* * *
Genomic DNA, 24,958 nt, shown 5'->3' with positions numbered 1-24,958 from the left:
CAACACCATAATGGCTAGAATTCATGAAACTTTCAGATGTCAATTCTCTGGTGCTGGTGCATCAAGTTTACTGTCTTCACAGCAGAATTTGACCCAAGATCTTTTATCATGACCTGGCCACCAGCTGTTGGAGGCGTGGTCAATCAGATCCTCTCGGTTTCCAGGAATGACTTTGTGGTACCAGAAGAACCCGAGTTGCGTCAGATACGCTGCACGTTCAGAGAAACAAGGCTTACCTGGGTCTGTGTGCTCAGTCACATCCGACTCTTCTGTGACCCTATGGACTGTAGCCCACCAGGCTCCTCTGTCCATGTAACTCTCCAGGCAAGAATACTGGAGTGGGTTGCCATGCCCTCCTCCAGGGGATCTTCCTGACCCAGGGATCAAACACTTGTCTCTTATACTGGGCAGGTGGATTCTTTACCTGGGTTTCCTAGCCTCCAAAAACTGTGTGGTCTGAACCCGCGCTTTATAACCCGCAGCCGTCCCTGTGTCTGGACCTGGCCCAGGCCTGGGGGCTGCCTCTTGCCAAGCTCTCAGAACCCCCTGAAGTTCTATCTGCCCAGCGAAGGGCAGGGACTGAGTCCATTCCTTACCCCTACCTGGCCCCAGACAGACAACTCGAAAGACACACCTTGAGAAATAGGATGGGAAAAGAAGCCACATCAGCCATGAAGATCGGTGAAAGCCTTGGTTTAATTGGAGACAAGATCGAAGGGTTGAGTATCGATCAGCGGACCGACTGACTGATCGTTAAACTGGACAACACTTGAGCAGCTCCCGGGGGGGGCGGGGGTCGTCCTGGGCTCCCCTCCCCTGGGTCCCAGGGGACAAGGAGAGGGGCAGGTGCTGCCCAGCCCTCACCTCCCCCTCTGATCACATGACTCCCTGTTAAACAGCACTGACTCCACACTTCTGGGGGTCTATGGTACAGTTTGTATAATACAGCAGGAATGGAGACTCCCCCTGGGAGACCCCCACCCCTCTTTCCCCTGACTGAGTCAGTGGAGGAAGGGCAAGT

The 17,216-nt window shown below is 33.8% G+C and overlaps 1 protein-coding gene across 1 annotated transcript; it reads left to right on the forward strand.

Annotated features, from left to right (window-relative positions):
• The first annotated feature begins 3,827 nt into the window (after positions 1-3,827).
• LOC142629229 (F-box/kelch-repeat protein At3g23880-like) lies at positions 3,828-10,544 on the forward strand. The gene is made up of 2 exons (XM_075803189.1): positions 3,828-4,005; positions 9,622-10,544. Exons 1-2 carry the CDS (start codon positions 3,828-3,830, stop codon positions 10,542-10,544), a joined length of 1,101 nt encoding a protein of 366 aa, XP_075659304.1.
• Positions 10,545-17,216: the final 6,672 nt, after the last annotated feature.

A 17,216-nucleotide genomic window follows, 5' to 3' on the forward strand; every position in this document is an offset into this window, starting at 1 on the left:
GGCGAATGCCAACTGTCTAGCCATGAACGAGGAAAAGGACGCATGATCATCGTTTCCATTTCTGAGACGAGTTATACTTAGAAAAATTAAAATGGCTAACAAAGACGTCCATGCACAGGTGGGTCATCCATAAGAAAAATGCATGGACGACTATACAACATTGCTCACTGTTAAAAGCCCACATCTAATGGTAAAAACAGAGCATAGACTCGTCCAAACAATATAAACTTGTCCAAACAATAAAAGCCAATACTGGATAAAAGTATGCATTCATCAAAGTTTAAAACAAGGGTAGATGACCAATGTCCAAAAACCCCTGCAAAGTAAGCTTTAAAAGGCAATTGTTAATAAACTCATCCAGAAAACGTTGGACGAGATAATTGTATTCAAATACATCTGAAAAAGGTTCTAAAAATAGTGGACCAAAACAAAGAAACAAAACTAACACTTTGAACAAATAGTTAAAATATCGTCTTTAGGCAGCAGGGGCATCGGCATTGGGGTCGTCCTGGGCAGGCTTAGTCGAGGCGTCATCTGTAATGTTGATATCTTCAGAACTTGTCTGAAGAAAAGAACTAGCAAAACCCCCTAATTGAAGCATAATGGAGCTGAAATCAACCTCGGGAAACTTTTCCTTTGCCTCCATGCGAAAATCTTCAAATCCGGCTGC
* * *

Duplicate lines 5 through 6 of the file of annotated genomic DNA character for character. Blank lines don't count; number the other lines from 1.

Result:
• The first annotated feature begins 3,827 nt into the window (after positions 1-3,827).
• LOC142629229 (F-box/kelch-repeat protein At3g23880-like) lies at positions 3,828-10,544 on the forward strand. The gene is made up of 2 exons (XM_075803189.1): positions 3,828-4,005; positions 9,622-10,544. Exons 1-2 carry the CDS (start codon positions 3,828-3,830, stop codon positions 10,542-10,544), a joined length of 1,101 nt encoding a protein of 366 aa, XP_075659304.1.